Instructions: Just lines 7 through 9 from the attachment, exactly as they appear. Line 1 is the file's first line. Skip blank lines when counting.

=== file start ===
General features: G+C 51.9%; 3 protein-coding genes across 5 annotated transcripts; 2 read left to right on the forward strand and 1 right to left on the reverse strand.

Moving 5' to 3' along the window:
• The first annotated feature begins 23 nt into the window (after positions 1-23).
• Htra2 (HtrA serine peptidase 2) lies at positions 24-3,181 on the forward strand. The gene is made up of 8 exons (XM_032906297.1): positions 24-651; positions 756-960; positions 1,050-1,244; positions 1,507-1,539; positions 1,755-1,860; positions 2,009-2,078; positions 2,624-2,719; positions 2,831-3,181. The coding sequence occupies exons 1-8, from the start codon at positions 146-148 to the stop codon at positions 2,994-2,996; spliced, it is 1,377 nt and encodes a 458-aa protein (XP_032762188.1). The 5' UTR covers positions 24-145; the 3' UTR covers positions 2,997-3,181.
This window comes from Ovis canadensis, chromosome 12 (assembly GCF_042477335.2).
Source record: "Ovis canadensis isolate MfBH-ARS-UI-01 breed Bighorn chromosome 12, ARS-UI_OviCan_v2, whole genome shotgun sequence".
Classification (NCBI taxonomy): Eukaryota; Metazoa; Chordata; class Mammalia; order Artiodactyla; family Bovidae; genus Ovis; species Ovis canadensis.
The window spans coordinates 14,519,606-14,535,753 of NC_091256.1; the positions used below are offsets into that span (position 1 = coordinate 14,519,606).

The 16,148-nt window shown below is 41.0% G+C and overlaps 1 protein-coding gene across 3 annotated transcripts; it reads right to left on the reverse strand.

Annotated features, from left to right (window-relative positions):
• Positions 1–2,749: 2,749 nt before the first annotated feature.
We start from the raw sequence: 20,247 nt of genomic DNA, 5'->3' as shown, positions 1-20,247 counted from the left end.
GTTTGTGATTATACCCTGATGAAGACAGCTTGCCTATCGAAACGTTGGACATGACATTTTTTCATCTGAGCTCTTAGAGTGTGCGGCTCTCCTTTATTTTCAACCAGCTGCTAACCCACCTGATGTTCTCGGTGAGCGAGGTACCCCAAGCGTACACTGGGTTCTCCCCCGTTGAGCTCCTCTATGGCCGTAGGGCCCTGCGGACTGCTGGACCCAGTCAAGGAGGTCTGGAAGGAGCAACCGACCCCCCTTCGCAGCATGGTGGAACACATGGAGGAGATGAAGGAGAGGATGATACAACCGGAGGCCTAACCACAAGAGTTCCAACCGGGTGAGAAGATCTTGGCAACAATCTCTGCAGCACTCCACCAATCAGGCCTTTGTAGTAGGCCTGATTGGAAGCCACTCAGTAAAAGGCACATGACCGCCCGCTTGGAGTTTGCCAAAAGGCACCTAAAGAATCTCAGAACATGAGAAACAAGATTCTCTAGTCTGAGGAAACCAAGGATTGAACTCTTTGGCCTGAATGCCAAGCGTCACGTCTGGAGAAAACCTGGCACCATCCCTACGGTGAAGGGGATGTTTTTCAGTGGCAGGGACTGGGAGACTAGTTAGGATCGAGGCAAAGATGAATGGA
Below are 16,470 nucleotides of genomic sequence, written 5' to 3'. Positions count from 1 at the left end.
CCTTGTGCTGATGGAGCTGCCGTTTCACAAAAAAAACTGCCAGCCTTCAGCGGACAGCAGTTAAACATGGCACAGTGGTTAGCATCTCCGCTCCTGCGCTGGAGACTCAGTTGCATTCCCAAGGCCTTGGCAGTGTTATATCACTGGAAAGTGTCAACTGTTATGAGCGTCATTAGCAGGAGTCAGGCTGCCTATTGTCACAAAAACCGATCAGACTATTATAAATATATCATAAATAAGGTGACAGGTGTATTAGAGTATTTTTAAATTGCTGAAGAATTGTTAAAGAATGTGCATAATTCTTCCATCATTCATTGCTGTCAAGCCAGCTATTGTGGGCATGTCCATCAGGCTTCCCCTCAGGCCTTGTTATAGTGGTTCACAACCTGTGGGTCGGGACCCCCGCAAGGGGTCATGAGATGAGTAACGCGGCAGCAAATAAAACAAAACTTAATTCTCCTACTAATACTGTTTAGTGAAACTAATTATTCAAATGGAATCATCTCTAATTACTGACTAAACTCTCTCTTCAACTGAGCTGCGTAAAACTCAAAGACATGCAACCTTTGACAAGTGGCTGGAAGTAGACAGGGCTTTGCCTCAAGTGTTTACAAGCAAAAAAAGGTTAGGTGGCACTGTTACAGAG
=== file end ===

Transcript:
Classification (NCBI taxonomy): Eukaryota; Metazoa; Chordata; class Mammalia; order Artiodactyla; family Bovidae; genus Ovis; species Ovis canadensis.
The window spans coordinates 14,519,606-14,535,753 of NC_091256.1; the positions used below are offsets into that span (position 1 = coordinate 14,519,606).

The 16,148-nt window shown below is 41.0% G+C and overlaps 1 protein-coding gene across 3 annotated transcripts; it reads right to left on the reverse strand.